But i don't wanna talk about that - all i want to say is that this is an awesome pop song....and......NAME THAT RIFF!! GO!!!




Bonus points for as many songs as possible that also use the same riff!! 

Oh yes it is



'Baltimore Whores' by Gavin Friday

A nice knock-down argument


Burns' house in Dumfries

Jeremy Paxman's been dissing Robert Burns, at the Edinburgh Festival no less, the great gowk. The bloggers are out on CiF; and here in Dumfries, where Burns is buried, I'm feeling a bit miffed on his behalf. Here's the first verse of 'Tam O' Shanter' which is too long to post in its entirety - you can read the rest
here.

"When chapman billies leave the street,
And drouthy neibors, neibors, meet;
As market days are wearing late,
And folk begin to tak the gate,
While we sit bousing at the nappy,
An' getting fou and unco happy,
We think na on the lang Scots miles,
The mosses, waters, slaps and stiles,
That lie between us and our hame,
Where sits our sulky, sullen dame,
Gathering her brows like gathering storm,
Nursing her wrath to keep it warm."

Bit of an argument brewing at the end there!

Fantasy Football

MrDNA has suggested that, if any RRs have entered the Grauniad Fantasy Football, we could set up a league of our own. It's very easy to join; once you've created your team, just go to 'Join a Friends' League' and join "The UniDond League" with the password "rr2008". I'm now in two minds about doing this meself, as I created my team with my real name and can't find any way of changing it to Abahachi - it's going to be like last.fm, with a lot of strangers claiming to be familiars...





And this is the winner of this year's Oddest Shaped Vegetable competition...

Sunday, August 17, 2008

Is this the right room for an argument?

David Holmes thinks so, in this "Who'd win a fight between James Bond and John Shaft" argument.
Next is The Avalanches' veritable boxing card: Mr Kirk v Miss Fishborne, Dexter v The Baltimore County School Board, Dexter v a strange old man, before the headline bout: Frontier Psychiatrist v Dexter.
Then Soulwax underscore a rowing couple with Funky Town.
To close, I Am Kloot's mysterious Twist. "We fuck and we fight, someone else does the dishes," sings Johnny Bramwell. "There's blood on your legs, I love you" is one of the oddest choruses around.

Saturday, August 16, 2008

Wish you were Ee-orr!

Uploaded by www.cellspin.net

fussing & fighting



You Made Me Forget My Dreams--B&S
Love Sick--Gang Starr
John Lee Hooker--Hard Headed Woman
O Valencia--Decemberists
You Rascal You--Louis Armstrong
B&S--Me & the Major
White Stripes--Hand Springs
Neighborhood 2 (Laika)--Arcade Fire
Jesus on the Radio Daddy on the Phone--Tom T. Hall

Mahalo!

Here's me and JonP on glorious Waimanalo beach, Oahu for our wedding. Eveything was perfect, the cd sounded good, everybody was lovely to us and there were no stresses (apart from the limo guy trying to charge us extra, even though we returned within our time limit: grrr!). Hawaiians really are the nicest people. The spirit of 'aloha', which means love, goes through everything they do and it's such a shock to be in such a caring and considerate community. Traffic stops to let anybody cross whenever they want and to let others through. People working in the service industry don't act like it's a chore to help you out or to answer your questions, and go out of their way to make sure you have a lovely time. For example, we went to The Cheesecake Factory (actually, quite a ritzy place, despite the awful name) the day after the wedding, and when they discovered we'd just got wed, they decorated our plates with sugar confetti and "Congratulations/happy/wedding/day!" drawn round the edges of our plates with chocolate sauce! Yes, we had 4 pieces of cheesecake, have you not seen us?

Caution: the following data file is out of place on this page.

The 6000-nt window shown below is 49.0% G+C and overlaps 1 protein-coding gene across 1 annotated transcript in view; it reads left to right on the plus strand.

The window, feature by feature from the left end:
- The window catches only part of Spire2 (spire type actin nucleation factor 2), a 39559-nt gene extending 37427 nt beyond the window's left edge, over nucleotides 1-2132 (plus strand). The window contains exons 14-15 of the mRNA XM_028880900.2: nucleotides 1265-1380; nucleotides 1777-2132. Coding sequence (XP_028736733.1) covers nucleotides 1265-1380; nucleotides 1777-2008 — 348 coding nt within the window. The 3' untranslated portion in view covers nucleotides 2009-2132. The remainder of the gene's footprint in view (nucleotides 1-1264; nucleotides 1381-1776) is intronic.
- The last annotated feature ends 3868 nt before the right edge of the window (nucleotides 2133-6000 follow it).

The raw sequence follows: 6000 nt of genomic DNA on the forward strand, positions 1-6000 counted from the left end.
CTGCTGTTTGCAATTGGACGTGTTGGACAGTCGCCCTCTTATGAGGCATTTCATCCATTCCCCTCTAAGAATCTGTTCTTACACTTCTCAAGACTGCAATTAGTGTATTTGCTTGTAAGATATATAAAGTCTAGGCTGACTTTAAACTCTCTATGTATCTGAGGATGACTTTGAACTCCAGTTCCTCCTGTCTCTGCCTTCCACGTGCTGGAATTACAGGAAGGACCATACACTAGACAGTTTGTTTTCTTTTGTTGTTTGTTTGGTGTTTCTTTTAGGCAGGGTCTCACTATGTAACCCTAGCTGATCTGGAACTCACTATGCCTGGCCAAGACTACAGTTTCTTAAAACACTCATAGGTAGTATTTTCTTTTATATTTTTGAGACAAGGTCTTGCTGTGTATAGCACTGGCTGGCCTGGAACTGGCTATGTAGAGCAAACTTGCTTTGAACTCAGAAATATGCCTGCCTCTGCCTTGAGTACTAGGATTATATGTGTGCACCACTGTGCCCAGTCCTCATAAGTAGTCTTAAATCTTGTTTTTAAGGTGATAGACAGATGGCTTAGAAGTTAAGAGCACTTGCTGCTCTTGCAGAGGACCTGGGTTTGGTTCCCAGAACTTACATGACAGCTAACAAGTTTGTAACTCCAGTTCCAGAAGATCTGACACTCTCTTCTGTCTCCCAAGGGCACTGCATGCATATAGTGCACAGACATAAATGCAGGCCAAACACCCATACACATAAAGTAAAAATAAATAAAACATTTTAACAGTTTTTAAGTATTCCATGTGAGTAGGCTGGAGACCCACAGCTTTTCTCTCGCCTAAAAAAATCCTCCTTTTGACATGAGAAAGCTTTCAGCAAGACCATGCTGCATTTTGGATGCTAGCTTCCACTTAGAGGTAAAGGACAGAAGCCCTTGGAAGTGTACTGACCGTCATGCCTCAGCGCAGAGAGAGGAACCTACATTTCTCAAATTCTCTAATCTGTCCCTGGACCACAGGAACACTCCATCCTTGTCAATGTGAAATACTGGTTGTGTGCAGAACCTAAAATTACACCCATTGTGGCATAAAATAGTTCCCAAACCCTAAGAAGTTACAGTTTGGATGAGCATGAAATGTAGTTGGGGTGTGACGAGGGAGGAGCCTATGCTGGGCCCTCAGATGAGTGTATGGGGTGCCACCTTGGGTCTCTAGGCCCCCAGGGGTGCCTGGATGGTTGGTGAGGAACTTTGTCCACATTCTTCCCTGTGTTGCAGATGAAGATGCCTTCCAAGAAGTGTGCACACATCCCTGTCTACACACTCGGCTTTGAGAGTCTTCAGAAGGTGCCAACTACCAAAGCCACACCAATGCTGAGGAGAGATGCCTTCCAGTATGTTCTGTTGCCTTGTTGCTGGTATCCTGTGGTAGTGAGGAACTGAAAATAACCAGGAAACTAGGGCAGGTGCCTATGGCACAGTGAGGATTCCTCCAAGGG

Thanks for the comment on the dress FP, it was indeed tricky to find a pretty dress for the beach: thank god for Monsoon! It's actually going to cost me more to clean the dress than it did to buy the dress, shoes, veil and underwear. The beauty of Ebay! The flower-wreath (haku) was probably my favourite thing, so delicate and pretty. We went to a luau (again, preferential treament) the following day and I got to make a haku from plumeria, which I kept in the fridge for the rest of the hols and every time we opened the fridge there was this gorgeous waft of frangipani.

I've listened to all the tracks and am going to get the husband to make me a copy, I'm sure he'll figure it out. He did walk in while Prefab Sprout was playing and went "Ugh, jazz!". We are so right for each other! Thanks for the creative artwork and the poem too, very touching indeed. Should you really want to see more pics, and should you have Facebook or Myspace, let me know and I'll add you as a friend.
















a little amount of RAAAAAAAAAH


saul williams
cure
Kenieckie
lush
buck 65
Plan B
sage francis
the mountain goats
Wild Billy Childish






Saul Williams ‘Talk To Strangers’

“I ain't trying to fit in……
As a great man once said
There is nothing more powerful
Than an idea
Whose time
Has come”

a great argument… well put.

The Cure ‘ Us or Them’

I got this album in Germany the day it came out, having not enjoyed the Cure for years.. Us or Them and alt.end were just great.

(It did help that I had just come out of a relationship and was feeling very teenage GRRRR!)

Kenickie ‘Classy’

“Break your face
Not that much to look at anyway

We make things out of dust
So we can smash them up
We never see the sights
We're out too late at night”

simply nights out with little spats.. the joys(!) of a drunken argument .

Lush ‘Ciao’

Miki:
Well, I've felt better since I slammed that door
You always cramped my style, I never noticed before
It's been a non-stop party since I flew the coop